Is the digital revolution something to fear, or to embrace?
This is the question raised by "PressPausePlay," a 2011 documentary from the House of Radon in Stockholm, Sweden.
"Touted as a film about hope, fear and digital culture," "PressPausePlay" features testimonies from artists, including performer Moby and writer/actress Lena Dunham.
On Thursday, the film will make its Chattanooga debut at the Hunter Museum of American Art.
Local arts organizer and poet Christian Collier was instrumental in bringing the movie to the city. Earlier this year, he said, a friend encouraged him to watch the movie, which he did. Begrudgingly.
"I figured I had better things to do than sit at my computer for 81 minutes to watch this thing," Collier said.
But after the first few minutes, he said, he was hooked.
"I felt so inspired, and I just wanted people to see it," he said.
He set out to spread the gospel of "PressPausePlay," speaking to people around Chattanooga and trying to encourage friends and colleagues to see it.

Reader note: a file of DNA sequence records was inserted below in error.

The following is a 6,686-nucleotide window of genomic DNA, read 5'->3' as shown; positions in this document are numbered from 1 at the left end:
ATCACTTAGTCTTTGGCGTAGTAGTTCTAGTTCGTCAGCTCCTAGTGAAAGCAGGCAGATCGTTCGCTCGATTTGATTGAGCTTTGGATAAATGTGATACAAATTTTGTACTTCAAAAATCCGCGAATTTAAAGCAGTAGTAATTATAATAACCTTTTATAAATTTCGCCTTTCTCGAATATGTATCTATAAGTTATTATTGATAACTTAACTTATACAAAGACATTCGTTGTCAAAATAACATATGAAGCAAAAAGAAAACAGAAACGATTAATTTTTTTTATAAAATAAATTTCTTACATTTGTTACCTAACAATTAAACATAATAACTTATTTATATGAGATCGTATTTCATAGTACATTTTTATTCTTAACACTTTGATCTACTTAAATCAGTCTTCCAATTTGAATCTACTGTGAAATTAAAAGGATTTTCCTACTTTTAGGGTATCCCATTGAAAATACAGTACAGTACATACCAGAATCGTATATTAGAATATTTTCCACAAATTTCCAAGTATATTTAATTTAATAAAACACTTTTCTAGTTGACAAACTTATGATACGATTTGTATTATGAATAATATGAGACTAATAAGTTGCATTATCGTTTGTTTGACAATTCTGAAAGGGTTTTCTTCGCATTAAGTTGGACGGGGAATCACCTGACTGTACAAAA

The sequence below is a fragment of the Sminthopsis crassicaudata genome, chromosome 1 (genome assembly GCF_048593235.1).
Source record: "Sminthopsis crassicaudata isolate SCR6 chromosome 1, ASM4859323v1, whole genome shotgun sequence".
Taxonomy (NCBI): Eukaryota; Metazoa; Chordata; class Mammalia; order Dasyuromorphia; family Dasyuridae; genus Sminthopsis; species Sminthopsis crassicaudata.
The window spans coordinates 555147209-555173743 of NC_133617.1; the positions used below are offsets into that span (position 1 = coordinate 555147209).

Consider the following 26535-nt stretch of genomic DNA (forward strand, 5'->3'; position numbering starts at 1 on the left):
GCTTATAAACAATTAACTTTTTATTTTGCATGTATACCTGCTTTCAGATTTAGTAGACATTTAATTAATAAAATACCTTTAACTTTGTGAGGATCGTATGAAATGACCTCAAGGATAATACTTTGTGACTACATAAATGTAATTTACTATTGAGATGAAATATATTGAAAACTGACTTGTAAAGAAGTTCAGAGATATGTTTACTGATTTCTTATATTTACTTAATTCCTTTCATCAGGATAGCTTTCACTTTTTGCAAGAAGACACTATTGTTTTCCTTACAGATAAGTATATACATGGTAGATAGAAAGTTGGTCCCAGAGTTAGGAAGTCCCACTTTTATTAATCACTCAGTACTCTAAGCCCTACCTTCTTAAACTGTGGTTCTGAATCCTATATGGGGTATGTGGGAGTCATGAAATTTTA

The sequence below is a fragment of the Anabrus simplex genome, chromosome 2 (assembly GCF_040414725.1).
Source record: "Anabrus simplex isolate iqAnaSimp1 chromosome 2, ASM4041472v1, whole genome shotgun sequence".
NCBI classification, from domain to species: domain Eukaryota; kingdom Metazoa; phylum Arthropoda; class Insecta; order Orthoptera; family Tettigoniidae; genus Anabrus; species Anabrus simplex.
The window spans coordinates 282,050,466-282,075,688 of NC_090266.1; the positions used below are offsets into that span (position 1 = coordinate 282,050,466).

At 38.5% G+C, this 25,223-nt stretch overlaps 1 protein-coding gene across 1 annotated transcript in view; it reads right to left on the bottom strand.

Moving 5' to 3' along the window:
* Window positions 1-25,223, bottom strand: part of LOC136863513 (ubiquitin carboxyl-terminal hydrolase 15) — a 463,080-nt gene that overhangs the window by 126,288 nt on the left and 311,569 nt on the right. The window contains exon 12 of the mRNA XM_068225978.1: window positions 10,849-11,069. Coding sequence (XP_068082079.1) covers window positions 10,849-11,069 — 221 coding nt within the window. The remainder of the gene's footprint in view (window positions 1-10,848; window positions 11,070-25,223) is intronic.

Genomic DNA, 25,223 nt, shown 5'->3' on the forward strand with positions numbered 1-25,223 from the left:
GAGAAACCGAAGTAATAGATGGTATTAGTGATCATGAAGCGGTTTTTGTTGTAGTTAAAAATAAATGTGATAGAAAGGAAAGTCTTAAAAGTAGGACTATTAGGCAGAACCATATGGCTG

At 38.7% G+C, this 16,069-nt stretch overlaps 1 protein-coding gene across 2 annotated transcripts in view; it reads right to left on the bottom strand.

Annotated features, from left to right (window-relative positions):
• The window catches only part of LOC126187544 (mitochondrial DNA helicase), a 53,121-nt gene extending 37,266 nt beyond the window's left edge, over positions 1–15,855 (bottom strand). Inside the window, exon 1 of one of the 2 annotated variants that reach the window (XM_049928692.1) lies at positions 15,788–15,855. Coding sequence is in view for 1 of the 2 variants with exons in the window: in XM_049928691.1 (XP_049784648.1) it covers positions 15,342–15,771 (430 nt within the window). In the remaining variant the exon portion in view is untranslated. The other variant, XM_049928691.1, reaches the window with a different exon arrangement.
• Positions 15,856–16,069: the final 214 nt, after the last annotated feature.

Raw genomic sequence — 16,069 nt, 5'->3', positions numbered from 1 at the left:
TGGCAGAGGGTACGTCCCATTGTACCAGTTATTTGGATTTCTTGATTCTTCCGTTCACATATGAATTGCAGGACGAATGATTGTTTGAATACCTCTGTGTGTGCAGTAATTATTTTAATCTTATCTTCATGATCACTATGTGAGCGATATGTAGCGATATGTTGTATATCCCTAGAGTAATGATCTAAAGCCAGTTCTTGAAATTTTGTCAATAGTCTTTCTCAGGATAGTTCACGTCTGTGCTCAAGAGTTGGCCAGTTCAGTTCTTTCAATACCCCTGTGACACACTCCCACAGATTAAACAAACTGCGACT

When he spoke to Adera Causey, curator of education at the Hunter Museum of American Art, she encouraged him to arrange a showing at the museum.
"The Hunter is really striving to be more of a cultural hub, where people can discuss what's next for the arts," said Katrina Craven, director of marketing.
So Collier reached out to the producers.
"I know you have no idea where Chattanooga, Tennessee is ..." he wrote.
They responded quickly and proceeded from there.
The premise of the film is to talk about the impact of the digital revolution -- whether it's making arts and culture better, or, as Craven put it, "drowning everybody in a sea of mediocre content."
Collier said: "For the past couple of years, I've found myself really taking notice of the shift of having to have an online presence."
He made reference to the experience of going to a record store as a kid. Now, almost all music can be acquired online. The film demonstrates the possibilities set forth by the digital age, as well, he said.
He has put together a panel, consisting of Isaac Duncan, a sculptor, Philip Lewis, a professor of digital arts at the University of Tennessee at Chattanooga, and Nate Hill, Chattanooga Public Library techonology director.
The goal of the panel is to discuss what the digital revolution means for artists working in Chattanooga.
"The film raises so many different points," Collier said. "Is the influx of digital culture and technology a good thing? I think that's something people are figuring out and there's not one real and true answer."
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